I was a bit “salty,” as the kids say these days, until Signing Day this year when I was afforded the opportunity to apologize for an uncouth comment of mine that he got wind of. I could tell he felt disrespected when I introduced myself to him that evening. Later in the night I was able to clarify the intention of my comment and apologize for the offense or disrespect that he felt as a result of it. He received my apology with grace, appreciation and recognition of the comment’s original intention, proceeding to look me dead in the eye: “We have to go win a championship.” We shook hands later in the evening. I was grateful for the respect he had shown and the forgiveness he graced upon me.
“We have to go win a championship.”
-Bryan Harsin, Signing Day, 2017
Awards & Accolades
Harsin has quite the impressive coaching resume to date and has collected an excellent list of accolades and awards. Obviously winning three golden-footballs in the Arizona-desert, he guided the 2014 Fiesta Bowl Champion-Broncos in his first year at the helm of the program.
He’s hoisted the 2014 Sports Authority Mountain West Football Championship Trophy on The Blue, what was the program’s first outright conference championship since 2009.
That year he was also named as a finalist for the Paul “Bear” Bryant National Coach of the Year Award, the Eddie Robinson National Coach of the Year Award, and the Dodd Trophy (another National Coach of the Year Award). The Football Writers Association of America named him the top first-year Head Coach in the country that season. In each season that he’s been the Head Coach at Boise State he’s been a candidate for the Dodd Trophy.
The Boise-native is the only Bronco to ever win conference championships as a player, assistant and head coach according to BroncoSports.com.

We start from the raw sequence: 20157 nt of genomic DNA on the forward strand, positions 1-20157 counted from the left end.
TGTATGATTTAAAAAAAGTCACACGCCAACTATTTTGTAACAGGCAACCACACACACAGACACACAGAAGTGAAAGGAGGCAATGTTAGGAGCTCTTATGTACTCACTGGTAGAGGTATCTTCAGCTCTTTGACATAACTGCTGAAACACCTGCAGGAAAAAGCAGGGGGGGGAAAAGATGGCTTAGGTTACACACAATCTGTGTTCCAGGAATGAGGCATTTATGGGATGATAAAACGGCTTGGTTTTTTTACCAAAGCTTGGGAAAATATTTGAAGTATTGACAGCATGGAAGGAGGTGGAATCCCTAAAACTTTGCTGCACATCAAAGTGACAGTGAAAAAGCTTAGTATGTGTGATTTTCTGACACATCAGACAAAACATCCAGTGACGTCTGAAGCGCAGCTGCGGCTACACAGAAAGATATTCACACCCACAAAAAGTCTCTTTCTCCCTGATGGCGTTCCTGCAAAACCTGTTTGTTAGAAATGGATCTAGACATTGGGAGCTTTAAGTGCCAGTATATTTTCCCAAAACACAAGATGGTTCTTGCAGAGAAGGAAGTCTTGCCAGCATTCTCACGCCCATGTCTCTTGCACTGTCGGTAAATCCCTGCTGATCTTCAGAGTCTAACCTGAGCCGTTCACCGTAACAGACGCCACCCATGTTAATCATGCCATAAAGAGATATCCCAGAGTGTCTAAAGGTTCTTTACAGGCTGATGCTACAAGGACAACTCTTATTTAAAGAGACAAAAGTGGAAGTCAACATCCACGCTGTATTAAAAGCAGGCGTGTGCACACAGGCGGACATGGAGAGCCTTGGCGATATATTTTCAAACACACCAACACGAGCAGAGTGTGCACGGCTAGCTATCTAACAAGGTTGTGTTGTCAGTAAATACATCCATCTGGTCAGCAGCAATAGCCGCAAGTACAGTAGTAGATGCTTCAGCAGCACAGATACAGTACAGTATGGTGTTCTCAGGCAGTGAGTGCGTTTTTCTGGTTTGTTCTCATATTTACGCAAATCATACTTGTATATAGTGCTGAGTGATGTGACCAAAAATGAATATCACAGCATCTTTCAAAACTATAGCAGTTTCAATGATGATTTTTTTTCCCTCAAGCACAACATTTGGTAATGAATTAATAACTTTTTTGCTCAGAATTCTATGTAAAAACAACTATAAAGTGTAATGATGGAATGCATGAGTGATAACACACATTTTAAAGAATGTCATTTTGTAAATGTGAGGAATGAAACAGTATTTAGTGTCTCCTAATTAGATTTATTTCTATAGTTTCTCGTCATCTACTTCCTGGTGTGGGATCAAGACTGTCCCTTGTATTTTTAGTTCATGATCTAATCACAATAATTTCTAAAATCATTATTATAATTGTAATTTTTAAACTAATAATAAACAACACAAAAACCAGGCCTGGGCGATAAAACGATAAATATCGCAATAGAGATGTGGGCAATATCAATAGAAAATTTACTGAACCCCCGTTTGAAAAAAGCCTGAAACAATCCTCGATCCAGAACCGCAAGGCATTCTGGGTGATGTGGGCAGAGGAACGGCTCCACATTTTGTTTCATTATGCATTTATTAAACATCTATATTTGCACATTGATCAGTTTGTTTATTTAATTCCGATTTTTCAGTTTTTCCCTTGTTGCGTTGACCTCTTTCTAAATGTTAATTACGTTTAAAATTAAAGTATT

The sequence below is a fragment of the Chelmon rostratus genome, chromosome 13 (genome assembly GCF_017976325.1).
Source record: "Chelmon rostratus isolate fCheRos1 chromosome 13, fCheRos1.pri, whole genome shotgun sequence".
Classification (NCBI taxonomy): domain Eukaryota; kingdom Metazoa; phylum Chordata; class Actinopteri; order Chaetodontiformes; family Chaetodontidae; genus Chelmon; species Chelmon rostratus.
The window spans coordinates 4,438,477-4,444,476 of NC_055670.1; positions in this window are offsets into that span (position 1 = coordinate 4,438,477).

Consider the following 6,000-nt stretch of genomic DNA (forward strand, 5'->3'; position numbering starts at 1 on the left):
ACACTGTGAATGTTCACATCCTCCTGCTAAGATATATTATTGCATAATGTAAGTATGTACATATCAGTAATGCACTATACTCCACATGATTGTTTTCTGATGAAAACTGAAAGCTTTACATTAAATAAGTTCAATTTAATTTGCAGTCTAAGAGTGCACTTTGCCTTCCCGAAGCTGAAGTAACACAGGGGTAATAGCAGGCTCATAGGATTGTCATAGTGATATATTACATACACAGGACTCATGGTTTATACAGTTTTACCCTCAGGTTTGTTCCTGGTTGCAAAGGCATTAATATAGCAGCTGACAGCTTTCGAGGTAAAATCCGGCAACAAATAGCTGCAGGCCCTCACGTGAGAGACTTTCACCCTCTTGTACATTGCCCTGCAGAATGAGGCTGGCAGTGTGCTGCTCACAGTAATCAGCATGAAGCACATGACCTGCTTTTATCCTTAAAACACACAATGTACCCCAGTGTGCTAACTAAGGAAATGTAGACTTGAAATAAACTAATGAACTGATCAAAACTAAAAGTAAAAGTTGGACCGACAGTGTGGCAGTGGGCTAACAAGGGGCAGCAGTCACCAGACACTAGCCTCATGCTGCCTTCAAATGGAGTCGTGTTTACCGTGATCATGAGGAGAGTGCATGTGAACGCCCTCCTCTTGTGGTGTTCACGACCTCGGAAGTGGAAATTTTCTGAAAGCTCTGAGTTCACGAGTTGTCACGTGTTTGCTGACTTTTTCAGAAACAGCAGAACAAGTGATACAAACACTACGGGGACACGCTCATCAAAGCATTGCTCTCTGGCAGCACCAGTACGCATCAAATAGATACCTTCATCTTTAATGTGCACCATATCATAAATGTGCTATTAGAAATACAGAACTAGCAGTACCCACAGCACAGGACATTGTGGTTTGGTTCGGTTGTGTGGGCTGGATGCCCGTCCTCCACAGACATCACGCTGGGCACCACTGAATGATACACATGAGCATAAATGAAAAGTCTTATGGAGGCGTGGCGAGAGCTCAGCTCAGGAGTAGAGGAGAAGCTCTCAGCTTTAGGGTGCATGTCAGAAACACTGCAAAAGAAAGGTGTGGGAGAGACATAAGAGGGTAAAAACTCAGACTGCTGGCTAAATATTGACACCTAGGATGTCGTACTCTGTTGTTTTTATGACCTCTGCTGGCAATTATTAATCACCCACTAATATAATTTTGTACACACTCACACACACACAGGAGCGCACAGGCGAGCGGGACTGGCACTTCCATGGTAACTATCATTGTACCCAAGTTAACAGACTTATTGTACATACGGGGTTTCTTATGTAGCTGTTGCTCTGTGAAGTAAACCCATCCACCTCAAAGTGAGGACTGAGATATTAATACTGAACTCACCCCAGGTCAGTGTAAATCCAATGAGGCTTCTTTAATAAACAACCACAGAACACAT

In 2015 he orchestrated a 55-7 victory over Northern Illinois in the Poinsettia Bowl, the fifth-largest margin of victory in any bowl game. Ever.
In five seasons as Boise State’s offensive coordinator, Harsin helped guide the Bronco-program to a 61-5 record. In 2009 he was named as a finalist for the Broyles Award as a candidate for the national assistant coach of the year.
Serving as Arkansas State’s Head Coach in his final stop before taking over at Boise State, Harsin lead the Red Wolves to a share of the Sun Belt Conference Championship.
He’s won nine conference championships as a member of Boise State’s coaching staff.
In no uncertain-terms: Bryan Harsin is a very good Head Coach. He has the handsome if-slightly-weathered-face of a hard-working, supremely-accomplished man. And while he’s absolutely fallen short of his stated-goal (and underperformed what his capabilities and talents allow in my mind) of winning the Mountain West Conference Championship in two of his three seasons as Head Coach, I adamantly believe he has the requisite skill and personality traits to become a great one.
He’s a brilliant football-mind, with great people-skills in some respect, with an uncanny ability to get high school kids that he covets to buy-in to what he offers them as a mentor. His talent as a recruiter may be unmatched in Boise State Football’s storied-history.